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3 Ways to Respond to a Perceived Threat with Power versus Force, Part 2

2.  Respond with Compassion
Depersonalizing a perceived attack provides the space to see the bigger picture and respond with compassion.  Recognizing that the attack is more about the other person than it is about you can give you insight into the other’s shortcomings and, quite frankly, his/her pain.  Responding with compassion is powerful; responding with defensiveness will only keep the attack alive.

If the attack comes by email, pick up the phone, check in with the person, and ask, “How are you?  What’s going on?  I was surprised when I read your email, is everything okay?  You are usually so thoughtful and patient.  You must really be frustrated.  Help me understand the disconnect?”  Creating a compassionate space of understanding can help a person get clarity and find a better way to express him or herself.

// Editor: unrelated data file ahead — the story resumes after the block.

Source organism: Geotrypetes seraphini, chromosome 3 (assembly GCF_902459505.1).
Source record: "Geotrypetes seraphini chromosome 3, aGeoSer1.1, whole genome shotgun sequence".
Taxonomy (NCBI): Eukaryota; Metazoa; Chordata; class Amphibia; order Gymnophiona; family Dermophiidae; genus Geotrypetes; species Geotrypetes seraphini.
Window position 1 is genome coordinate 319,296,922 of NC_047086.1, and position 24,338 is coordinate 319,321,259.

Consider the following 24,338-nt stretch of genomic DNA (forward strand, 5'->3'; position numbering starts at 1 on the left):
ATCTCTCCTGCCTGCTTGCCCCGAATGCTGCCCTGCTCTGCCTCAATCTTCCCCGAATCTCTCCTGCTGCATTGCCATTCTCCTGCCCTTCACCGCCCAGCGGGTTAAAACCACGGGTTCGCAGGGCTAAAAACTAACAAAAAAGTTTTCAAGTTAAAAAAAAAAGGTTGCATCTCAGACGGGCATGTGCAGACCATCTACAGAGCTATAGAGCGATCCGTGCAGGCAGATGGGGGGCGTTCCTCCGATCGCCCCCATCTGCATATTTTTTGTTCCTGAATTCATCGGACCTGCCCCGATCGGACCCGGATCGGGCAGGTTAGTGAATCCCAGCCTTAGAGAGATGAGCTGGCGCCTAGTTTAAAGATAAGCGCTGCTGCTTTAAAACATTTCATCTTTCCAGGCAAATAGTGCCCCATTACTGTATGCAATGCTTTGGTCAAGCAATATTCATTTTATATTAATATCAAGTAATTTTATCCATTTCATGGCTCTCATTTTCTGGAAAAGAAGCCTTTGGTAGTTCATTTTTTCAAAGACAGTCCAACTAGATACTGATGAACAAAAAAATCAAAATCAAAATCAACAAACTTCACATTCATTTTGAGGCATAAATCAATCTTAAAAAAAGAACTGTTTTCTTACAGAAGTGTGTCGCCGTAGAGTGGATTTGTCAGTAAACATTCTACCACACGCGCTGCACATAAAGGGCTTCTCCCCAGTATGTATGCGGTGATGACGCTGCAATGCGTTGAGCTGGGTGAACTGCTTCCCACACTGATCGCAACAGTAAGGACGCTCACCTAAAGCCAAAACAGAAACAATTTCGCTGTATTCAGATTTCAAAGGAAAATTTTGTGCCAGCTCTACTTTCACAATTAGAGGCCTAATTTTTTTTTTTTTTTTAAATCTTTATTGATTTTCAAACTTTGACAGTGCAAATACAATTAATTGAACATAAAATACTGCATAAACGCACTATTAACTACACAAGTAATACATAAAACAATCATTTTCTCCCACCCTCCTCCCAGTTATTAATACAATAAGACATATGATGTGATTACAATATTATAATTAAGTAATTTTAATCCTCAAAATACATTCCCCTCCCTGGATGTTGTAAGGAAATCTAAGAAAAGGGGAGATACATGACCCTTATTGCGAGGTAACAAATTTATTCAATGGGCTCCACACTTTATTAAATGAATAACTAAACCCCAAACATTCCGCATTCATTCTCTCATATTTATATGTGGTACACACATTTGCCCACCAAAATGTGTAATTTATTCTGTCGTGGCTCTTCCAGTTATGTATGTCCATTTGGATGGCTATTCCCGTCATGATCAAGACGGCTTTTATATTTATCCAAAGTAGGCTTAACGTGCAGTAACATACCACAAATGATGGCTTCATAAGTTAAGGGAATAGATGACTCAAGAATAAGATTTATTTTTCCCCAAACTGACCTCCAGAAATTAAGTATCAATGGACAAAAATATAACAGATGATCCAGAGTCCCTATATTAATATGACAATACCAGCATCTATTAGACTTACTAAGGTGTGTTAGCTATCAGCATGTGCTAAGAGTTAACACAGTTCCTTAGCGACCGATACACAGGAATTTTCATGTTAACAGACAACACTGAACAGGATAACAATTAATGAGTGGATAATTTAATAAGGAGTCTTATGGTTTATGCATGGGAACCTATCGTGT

Responding with compassion will not always be immediately received with like kindness, but it will be the best expression of you and your humanity. It is respectable, leader-like, and calls upon your best self.  Moreover, in the end, compassion always wins over force.  You might even receive an apology once the person gets unstuck emotionally from his or her own ego’s response.

David Hawkins wrote, “Power is associated with compassion and makes us feel positivity about ourselves.  Force is associated with judgmentalism and tends to make us feel badly about ourselves.”  Compassion makes others and ourselves feel better, and that’s a win-win.